Hirokazu Koreeda: I Wish

There is a certain kind of slice-of-life film, the kind where nothing much happens, where there is neither action or drama but where ordinary people do ordinary things and where viewers (if they don’t fall asleep) are drawn in by the slowly unfolding poetry of everyday life.

The French in particular excel at this kind of film, and next to them I think the Japanese are best at it. I have seen two films by director Hirokazu Koreeda now, and on the basis of those I’m inclined to call him the most French of all Japanese directors. He is much loved by critics and pretty much every single one of them compares his films to those of Jasojiru Ozu but to me he seems much closer to French director Eric Rohmer – the films of both directors feature a lot of apparently pointless talking, they both like to watch their characters walking, and with both it can be hard to tell whether dialogue is scripted or improvised or whether the beauty of a scene is due to mise-en-scéne or accident. And the films of both directors are not for everyone: You either get them or you don’t.

What distinguishes Koreeda from Rohmer, however, is that his characters are for the most part likeable, which lends his films a warmth that Rohmer’s often lack; it may even be his main achievement that his films are deeply emotional without ever becoming in the slightest sentimental. I Wish is about a family with two sons that has been split apart after the wife left her husband. They are living in two different towns now, the woman with the eldest son having returned to her parents and the man with the younger son trying to make a living as rock musician. The main emphasis is on the two brothers; and while I usually have a strong aversion towards child actors, I have to say that Kôki and Ohshirô Maeda (actual brothers) are a delight to watch, in fact all of the children in this film are: they all come across as completely natural and it is just impossible not to become infected by their bubbling energy or not to be touched by their sad or tender moments.

I Wish lasts two hours and nothing much in the way of plot is happening in this time. True, there is a basic story – a new high speed train line running between the towns the two halves of the family are living in is being opened, and when Koichi (the elder brother) hears that when the bullet trains from both direction will meet each other for the first time, a miracle (Japanese kiseki, the original title of the film) will happen and everyone watching will be granted a wish, he sees that as his chance to re-unite their family.

For the most part, however, I Wish just follows its protagonists as well as their friends and relatives as they live their lives without caring much about plot at all, and how much you will like this film is largely going to depend on how much you are abel to enjoy watching the two boys go to school, talk with their classmates or ogle the beautiful librarian, or else watch their grandfather’s attempt to recreate a particular type of sponge cake he enjoyed in his childhood. What emerges from this losely connected scenes which pass into each other by way of word or image associations, is not so much a story, but a kind of tapestry where all the different strands interweave to create a richly textured picture.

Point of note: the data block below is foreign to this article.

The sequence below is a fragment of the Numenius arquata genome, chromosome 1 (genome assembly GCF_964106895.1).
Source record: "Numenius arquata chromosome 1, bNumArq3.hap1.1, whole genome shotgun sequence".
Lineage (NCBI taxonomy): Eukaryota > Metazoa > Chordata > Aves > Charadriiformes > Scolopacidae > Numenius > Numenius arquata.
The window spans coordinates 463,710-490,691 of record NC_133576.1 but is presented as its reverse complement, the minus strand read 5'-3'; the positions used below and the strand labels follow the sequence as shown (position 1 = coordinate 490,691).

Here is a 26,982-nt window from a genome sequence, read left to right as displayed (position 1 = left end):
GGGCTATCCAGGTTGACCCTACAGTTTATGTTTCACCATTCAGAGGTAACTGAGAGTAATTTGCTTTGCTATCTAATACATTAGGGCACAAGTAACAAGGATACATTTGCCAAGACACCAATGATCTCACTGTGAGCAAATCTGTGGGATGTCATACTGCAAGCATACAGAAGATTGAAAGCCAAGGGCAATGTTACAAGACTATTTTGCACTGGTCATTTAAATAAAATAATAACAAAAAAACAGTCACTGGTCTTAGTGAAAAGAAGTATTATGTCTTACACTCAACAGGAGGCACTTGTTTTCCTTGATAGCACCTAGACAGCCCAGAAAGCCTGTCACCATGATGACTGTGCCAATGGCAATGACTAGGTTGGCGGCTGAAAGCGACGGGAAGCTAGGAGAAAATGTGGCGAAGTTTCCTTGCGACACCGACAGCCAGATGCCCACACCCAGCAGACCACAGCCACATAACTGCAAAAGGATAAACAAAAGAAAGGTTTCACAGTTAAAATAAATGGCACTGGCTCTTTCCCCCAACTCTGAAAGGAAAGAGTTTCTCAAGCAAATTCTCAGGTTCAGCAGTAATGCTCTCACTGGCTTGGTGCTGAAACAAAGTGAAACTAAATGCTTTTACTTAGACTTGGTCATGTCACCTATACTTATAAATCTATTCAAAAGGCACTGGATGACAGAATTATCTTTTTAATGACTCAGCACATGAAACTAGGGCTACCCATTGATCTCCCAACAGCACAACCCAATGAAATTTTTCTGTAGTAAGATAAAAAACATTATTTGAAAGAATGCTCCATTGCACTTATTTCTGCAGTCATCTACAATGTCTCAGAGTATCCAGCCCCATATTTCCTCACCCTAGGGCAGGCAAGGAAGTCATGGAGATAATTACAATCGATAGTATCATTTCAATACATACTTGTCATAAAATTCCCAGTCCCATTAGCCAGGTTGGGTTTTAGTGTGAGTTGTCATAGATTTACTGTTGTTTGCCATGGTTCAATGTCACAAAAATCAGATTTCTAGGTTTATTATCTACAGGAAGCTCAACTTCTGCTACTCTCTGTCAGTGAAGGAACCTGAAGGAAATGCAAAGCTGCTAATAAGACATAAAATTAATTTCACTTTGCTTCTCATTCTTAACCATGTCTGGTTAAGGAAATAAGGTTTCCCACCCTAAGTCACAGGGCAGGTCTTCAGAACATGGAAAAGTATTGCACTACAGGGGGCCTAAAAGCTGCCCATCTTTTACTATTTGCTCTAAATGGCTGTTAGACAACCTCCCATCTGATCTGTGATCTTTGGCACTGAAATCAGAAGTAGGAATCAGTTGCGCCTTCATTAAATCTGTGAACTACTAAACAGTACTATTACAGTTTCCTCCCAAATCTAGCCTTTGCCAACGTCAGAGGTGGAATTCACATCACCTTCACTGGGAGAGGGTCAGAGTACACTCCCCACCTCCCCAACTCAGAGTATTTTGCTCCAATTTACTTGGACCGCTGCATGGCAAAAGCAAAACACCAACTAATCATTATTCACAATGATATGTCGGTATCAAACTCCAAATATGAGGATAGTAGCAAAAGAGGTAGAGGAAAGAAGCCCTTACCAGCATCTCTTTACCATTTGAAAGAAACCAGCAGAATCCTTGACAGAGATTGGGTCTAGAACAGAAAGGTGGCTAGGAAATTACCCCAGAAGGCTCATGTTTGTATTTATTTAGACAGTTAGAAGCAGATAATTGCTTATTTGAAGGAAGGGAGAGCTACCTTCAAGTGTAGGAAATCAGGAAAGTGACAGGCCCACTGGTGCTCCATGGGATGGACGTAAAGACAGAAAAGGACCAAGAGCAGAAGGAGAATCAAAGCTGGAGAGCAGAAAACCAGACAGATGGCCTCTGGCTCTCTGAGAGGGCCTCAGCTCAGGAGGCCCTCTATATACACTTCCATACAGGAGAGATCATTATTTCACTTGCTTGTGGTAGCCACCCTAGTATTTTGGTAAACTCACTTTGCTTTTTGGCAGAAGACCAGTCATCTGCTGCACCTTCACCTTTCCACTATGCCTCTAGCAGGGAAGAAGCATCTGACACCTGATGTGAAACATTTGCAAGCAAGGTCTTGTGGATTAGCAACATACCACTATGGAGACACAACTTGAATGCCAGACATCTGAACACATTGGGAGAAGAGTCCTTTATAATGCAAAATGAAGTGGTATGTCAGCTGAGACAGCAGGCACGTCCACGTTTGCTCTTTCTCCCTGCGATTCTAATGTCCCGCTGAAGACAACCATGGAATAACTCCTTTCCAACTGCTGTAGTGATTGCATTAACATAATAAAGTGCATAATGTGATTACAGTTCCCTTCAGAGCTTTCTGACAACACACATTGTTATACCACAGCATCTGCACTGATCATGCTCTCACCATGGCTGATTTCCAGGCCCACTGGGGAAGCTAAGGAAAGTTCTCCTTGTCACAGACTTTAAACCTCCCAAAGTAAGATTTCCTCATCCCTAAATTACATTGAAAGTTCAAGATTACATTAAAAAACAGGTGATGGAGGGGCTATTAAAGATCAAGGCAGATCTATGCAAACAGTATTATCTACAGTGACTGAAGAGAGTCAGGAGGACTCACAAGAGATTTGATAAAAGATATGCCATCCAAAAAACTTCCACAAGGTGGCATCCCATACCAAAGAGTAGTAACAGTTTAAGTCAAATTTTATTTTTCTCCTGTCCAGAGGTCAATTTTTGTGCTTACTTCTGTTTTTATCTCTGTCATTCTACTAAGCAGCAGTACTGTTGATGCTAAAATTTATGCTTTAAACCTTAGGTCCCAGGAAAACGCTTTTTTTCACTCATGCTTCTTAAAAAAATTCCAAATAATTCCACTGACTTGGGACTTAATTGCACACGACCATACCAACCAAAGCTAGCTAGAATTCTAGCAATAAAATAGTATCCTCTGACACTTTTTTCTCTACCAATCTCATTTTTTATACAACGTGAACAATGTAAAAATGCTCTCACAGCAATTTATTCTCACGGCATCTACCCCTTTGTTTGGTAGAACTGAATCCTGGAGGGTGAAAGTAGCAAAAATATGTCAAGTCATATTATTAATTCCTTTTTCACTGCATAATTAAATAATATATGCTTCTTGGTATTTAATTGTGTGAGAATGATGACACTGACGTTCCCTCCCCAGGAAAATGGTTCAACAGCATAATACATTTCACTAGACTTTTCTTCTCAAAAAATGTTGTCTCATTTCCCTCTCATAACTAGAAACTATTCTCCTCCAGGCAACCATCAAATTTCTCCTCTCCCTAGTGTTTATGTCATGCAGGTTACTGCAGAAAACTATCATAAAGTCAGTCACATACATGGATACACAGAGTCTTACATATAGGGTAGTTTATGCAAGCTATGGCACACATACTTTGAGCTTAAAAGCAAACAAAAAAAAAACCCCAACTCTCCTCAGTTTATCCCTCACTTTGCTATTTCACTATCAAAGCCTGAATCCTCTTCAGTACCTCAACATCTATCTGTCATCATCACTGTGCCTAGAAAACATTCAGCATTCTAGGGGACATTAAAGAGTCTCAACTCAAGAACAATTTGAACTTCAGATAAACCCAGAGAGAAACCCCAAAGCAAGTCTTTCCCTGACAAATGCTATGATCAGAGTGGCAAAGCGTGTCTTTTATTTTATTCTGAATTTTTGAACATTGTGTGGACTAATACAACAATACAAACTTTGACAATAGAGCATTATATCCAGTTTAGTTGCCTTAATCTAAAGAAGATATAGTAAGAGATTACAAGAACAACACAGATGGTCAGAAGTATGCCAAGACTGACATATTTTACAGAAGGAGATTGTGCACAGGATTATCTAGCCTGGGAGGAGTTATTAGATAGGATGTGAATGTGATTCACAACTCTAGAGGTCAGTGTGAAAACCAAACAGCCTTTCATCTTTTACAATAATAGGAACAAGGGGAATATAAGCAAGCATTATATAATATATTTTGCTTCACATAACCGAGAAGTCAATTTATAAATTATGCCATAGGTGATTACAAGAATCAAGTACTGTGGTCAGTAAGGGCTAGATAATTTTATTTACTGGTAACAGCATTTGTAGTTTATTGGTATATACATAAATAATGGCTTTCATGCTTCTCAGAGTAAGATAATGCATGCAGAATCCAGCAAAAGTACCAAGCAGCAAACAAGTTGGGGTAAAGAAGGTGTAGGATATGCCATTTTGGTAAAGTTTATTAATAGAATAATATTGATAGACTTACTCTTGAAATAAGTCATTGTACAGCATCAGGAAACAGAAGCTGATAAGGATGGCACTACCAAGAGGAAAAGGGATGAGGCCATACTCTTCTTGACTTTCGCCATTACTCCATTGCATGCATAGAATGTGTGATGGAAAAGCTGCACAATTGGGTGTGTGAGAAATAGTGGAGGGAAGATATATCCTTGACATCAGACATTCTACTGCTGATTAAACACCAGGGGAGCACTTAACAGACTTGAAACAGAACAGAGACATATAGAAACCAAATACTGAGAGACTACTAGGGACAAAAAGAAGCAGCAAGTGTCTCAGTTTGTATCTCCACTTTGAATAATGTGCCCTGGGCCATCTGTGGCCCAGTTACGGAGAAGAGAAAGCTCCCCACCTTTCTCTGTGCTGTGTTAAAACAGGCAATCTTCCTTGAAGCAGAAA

The film is all about little things (starting with its dimuntive protagonists) and nuances, and in consequence does not explain much – you have to pay attention to the small asides or the ellipses to slowly figure out each character’s background and emotional state. And I Wish does provide them in depth even for minor characters, you just have to be on your toes to catch them. And thus, if you take your time and open yourself to the film, its wonderful actors and gorgeous images, you eventually will start to notice that contrary to first impressions everything in I Wish has a purpose, that no shot is wasteful and plays its part in building up to a quiet and unassuming, but immensely moving whole.

One of the things that is outstanding about this (and indeed the other film by Koreeda which I have seen so far) is just how unsentimental it is. Two kids running from their divorced parents to effect a miracle that would bring the family together again – it is easy to imagine how your average Hollywood film would have handled this, with the worried parents meeting to find their children, a panicked search, and finally a happy reunion as they discover that they still have feelings for each other. Nothing, but really nothing of this is in I Wish, instead events and the way they are told here undramatic to the point of being laconic, and if there is a miracle in the end it is a very subtle one. And yet, the emotional impact this film has is huge.

Again, this is not a film everyone will like – many will find, and indeed have found it boring. For my part, I was riveted to the screen for all two hours of its running time, and I think if you remain patient and receptive there is a miracle of a film to discover which, among its other virtues, is also very beautiful. It’s not a beauty of big gestures and grand spectacles, but, like everything else in I Wish, an unassuming kind of beauty, a beauty that arises from everyday life, from sudden tableaus that strike you unexpectedly as you look down a street, or into a garden, or over a bay.

For my part, I think that this is a wonderful film, both heartwarming and intelligent, a film that that will leave you feeling pleasantly fuzzy without insulting your brains. In short, I loved I Wish, as I loved Our Little Sister, the other film by Hirokazu Koreeda I have watched so far, and it seems like I have another name to add to my list of favourite film directors.


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